Editor’s note: This posting was authored by Pat Ford. Many years ago, Pat served as the executive director of ICL. Most recently, he was the executive director for Save Our Wild Salmon Coalition. Pat lives in Boise, Idaho, and periodically contributes to the ICL blog.
The passage of climate change across our state and lives will outlive every Idahoan here today. Start there as we think now about what to do. At best, 15 or 20 years from now, we will have built up a good soil so Idahoans to follow can do better than we will.
This means climate work in Idaho today needs vision. We have to talk to our future, and to the years beyond which we here now can only hope to serve as good compost. We must set stars to steer by, even knowing we will be wrong as often as right.
This passage will also be a democratic event, in two ways. Everyone in Idaho will be much affected, and, though we might not think so now, everyone in Idaho will have and insist on having her and his say. This includes all those, now and to come, who "do not believe in climate change."
Second, governments and policies will not get us through climate change. We can seek that they help, but we can’t bank on it, or mistake changing government policies for the deeper job. Individuals, families, communities, businesses and institutions, in part by policies but mainly by practices, will in the end do most of the human work.
So though not true in all cases, I think it is largely true that good climate change practices and policies will evolve in Idaho only as a good breadth of Idahoans understand and support them. Creating that breadth, leading it into existence, is a main purpose for climate work today.
Most climate work in Idaho will be nonhuman, done by lands, waters, and their life. Life, in Idaho as elsewhere, will apply its self-organizing genius to weathering and thriving through climate change. Odds are that the closer Idahoans align our work with that nonhuman work the better we will do, but to do so we will need to look more closely and steadily at the nonhuman Idaho than we now do. Human and nonhuman are not separate sealed compartments, but the second is the originating matrix for the first.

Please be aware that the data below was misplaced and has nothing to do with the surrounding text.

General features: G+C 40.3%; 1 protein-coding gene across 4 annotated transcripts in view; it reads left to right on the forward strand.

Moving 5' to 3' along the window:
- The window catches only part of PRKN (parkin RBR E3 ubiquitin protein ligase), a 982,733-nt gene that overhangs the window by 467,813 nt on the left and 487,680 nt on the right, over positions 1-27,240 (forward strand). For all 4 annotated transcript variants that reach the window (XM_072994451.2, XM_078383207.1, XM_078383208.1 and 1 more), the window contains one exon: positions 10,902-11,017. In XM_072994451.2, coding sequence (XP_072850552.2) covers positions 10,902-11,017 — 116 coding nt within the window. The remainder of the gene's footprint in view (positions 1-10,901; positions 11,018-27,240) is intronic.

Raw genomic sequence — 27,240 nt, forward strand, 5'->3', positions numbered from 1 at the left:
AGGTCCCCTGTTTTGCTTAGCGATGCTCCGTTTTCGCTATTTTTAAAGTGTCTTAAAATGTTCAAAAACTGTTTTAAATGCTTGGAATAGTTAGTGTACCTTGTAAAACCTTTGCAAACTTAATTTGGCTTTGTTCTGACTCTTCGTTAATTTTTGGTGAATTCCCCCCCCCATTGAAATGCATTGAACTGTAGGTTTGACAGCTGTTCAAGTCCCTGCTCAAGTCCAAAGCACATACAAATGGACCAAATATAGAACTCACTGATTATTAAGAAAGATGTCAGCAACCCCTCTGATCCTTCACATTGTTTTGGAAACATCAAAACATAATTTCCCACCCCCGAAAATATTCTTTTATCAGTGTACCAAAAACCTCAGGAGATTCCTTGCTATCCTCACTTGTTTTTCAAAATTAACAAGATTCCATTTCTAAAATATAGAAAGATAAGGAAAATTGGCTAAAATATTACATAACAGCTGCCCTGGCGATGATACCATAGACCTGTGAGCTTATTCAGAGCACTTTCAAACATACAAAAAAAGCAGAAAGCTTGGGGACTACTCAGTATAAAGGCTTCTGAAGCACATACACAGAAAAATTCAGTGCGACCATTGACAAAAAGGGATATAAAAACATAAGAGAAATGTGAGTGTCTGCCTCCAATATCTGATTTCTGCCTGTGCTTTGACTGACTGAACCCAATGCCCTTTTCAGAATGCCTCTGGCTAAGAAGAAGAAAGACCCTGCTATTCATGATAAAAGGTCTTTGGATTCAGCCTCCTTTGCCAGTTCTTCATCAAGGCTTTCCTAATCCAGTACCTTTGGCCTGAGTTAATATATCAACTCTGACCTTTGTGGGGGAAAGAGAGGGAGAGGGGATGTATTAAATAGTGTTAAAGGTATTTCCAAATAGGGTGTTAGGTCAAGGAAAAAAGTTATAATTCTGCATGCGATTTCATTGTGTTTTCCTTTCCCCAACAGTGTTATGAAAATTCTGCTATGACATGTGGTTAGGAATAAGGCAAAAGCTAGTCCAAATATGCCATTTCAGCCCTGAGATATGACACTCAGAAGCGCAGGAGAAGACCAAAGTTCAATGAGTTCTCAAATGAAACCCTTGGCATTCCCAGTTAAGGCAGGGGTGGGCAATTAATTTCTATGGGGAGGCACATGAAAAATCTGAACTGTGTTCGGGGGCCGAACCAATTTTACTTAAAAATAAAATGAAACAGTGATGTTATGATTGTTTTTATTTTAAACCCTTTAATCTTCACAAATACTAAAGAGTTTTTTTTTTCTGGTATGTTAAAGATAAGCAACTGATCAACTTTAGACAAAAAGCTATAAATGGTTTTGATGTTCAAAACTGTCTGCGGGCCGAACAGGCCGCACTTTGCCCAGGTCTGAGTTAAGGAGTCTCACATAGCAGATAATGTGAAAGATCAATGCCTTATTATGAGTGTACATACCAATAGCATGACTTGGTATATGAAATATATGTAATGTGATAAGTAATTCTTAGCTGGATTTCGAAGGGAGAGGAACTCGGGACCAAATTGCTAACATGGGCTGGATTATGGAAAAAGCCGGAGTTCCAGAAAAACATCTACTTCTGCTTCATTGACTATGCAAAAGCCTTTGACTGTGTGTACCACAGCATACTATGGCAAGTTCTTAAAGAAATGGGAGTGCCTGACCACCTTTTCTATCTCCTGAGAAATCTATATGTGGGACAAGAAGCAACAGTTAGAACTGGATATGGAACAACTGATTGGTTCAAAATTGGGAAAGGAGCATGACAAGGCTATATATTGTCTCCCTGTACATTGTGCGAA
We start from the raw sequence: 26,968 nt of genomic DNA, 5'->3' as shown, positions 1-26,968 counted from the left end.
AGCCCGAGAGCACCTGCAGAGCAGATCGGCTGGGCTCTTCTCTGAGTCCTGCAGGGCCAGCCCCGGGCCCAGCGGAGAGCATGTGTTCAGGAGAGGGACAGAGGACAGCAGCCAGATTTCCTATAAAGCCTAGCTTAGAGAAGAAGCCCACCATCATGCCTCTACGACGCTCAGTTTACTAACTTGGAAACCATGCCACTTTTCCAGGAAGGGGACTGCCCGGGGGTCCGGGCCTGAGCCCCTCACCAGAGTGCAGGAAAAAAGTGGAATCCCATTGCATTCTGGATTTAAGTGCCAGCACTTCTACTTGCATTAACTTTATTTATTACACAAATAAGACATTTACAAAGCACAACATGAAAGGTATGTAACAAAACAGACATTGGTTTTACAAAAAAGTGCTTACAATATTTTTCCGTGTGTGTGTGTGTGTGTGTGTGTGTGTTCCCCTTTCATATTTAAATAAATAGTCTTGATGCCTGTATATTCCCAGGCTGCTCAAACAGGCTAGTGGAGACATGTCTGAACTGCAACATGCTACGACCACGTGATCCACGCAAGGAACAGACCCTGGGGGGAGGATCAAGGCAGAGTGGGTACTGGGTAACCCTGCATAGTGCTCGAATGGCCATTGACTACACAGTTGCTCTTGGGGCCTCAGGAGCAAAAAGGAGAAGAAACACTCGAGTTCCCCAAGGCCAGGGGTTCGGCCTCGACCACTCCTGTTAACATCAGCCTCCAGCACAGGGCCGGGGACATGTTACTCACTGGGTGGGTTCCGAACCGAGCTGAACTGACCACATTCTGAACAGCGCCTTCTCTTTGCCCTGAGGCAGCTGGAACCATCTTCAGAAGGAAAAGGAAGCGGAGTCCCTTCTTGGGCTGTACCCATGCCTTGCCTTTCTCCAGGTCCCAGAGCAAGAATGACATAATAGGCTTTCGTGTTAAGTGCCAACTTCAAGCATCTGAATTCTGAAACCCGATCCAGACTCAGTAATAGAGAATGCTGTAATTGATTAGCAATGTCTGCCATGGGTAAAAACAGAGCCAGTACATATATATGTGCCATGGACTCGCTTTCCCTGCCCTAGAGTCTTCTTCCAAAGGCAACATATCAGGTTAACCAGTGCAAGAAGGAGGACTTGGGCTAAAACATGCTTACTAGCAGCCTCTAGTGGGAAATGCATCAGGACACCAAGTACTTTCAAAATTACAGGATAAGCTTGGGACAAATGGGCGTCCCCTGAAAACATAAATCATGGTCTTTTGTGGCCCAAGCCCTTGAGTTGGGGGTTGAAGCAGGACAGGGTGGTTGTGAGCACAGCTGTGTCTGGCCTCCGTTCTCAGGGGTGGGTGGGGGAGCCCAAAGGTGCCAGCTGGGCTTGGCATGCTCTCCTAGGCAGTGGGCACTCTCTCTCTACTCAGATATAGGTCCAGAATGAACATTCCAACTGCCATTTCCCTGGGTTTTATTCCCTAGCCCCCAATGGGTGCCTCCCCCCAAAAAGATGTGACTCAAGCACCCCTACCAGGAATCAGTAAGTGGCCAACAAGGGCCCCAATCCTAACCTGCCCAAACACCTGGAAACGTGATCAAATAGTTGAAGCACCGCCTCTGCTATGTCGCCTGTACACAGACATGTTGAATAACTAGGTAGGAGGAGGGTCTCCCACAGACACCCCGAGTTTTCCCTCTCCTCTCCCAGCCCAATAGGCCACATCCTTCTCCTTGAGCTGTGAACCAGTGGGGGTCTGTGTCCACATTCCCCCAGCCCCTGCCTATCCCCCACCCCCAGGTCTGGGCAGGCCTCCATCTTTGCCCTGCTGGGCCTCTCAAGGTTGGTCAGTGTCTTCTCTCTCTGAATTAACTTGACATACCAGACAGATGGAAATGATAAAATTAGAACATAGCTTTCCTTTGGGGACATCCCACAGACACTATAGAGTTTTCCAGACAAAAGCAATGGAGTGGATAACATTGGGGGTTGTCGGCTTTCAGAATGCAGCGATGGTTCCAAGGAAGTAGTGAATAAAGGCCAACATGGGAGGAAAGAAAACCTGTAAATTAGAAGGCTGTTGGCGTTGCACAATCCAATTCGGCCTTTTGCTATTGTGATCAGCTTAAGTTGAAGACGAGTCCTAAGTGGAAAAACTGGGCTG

Climate change’s passage will be humbling. Our predictions will be wrong, our pieties challenged, our rules and regulations insufficient. Lands and waters will go places we don’t like or want without waiting for our input. There is much talk now of the Anthropocene, the era Earth is posited to have entered in which humans have taken or take charge of it. I would be less skeptical about it if humility were prominent in the talk.
These features of climate change-its long haul, the democratic foundations of durable human response to it, nonhuman life’s active powers to shape its course, the humility it asks of us-are, I think, basic design principles for Idaho’s response to it today, and for leadership of that response. What we do is important, but I defer that subject for now except to note again we will be wrong as often as right. So how we do it, how we lay the keel for a long trip none of us will survive, is equally important.
I suggest three wise men for hard thinking about the how and what of climate change response: farmer Wendell Berry, scientist James Lovelock, and naturalist John Hay.
– Pat Ford